Skipping jury duty? You'll want to reconsider

Punishment not goal, officials say, but now it's allowed

The jury room off of a courtroom at the Wapello County Courthouse in Ottumwa. (File photo/The Gazette)
The jury room off of a courtroom at the Wapello County Courthouse in Ottumwa. (File photo/The Gazette)

When that white postcard arrives in the mail summoning you to jury duty, think twice before pretending not to see it, tossing it in the trash or blaming the dog for eating it. There are consequences that could cost you money and freedom.

Last January, Iowa court officials enacted a new policy to improve the dependability of jurors and ensure defendants have jurors from a cross section of their community at trial.

With the new policy comes real repercussions. If someone doesn’t show up the first time for jury duty, it still is sort of a free pass and that person just will be rescheduled. But if it happens again, that individual will be ordered to go before a judge and explain why he or she shouldn’t be punished for contempt.

At that point, Iowa judges have the discretion to simply reschedule the jury duty, or find the person in contempt — which can bring a fine and jail time.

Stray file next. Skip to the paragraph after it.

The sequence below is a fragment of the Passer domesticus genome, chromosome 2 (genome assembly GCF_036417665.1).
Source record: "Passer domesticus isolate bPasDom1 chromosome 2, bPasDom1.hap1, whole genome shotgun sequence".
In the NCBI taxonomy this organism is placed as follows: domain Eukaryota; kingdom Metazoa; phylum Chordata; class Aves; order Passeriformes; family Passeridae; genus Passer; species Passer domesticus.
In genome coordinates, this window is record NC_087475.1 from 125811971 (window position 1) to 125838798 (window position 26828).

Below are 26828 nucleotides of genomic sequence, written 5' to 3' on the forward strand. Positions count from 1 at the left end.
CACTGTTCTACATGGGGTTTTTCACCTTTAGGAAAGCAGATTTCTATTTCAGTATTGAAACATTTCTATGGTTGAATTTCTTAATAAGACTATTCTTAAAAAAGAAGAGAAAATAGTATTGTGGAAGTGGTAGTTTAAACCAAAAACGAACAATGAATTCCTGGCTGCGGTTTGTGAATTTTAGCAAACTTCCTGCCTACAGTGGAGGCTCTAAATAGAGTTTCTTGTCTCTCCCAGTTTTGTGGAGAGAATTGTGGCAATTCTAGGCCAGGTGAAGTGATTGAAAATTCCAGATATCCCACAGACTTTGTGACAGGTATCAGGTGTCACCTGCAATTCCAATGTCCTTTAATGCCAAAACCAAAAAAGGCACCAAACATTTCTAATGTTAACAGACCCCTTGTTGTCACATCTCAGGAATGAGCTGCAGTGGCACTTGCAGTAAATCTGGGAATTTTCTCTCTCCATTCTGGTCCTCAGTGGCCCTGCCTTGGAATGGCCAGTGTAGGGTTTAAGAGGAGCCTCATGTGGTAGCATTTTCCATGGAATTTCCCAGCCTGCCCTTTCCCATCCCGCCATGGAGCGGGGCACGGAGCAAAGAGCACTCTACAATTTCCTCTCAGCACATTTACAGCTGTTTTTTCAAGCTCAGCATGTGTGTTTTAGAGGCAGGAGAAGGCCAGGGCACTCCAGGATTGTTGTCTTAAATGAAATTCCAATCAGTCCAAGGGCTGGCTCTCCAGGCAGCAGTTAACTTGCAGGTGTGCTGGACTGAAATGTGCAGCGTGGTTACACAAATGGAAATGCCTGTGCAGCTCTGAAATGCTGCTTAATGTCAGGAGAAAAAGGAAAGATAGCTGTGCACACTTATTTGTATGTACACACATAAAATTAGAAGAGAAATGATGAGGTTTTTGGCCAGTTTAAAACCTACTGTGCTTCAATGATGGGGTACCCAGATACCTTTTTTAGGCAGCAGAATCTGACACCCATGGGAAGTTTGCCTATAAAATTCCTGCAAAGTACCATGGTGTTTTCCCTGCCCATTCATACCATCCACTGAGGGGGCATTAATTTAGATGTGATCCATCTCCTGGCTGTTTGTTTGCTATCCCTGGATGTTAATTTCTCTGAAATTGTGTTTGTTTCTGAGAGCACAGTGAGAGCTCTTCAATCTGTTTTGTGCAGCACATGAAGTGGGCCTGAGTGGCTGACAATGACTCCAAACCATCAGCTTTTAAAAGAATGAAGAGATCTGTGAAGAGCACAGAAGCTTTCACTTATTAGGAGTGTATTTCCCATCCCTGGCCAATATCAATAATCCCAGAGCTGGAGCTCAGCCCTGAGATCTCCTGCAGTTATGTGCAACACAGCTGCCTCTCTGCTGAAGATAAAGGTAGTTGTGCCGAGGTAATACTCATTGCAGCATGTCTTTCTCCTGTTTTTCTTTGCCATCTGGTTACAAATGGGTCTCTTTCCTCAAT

“I want to stress the positive,” said Carroll Edmondson, court administrator for the 6th Judicial District, which includes Linn, Johnson, Benton, Jones, Iowa and Tama counties. “We don’t want to punish people. We will work with people. They can call a clerk and ask to be rescheduled if they have a legitimate reason.”

Sixth Judicial District Chief Judge Patrick Grady echoes that.

“We try to be sensitive because we know everybody is making a sacrifice to give up personal time, time at their jobs, and others may be in caretaker roles for spouses and parents. It’s not our goal to punish people,” he said.

But the policy helps all the districts in Iowa have a consistent pattern of enforcement to make it fair, Grady added.


There previously wasn’t a policy for jury duty, Edmondson said. The courts started using one in January but didn’t start enforcing it until September.

Each year a master jury list is compiled from driver’s licenses, state identification cards and registered voters in each judicial district. When jurors are needed for criminal and civil trials, they are randomly selected from the list by a computer and then postcards are sent out to those chosen for jury duty.

Anybody can ask for a deferral if there is a conflict or legitimate reason for delaying jury duty. The court clerks usually work with people on rescheduling.

The new policy stems from recommendations made in March 2018 by the Iowa Supreme Court Committee on Jury Selection. The committee studied the system and made suggestions to improve it and make it more convenient and easy for potential jurors.

Those locally who didn’t show up for a second time underwent contempt hearings last week in Linn County and last month in Johnson County.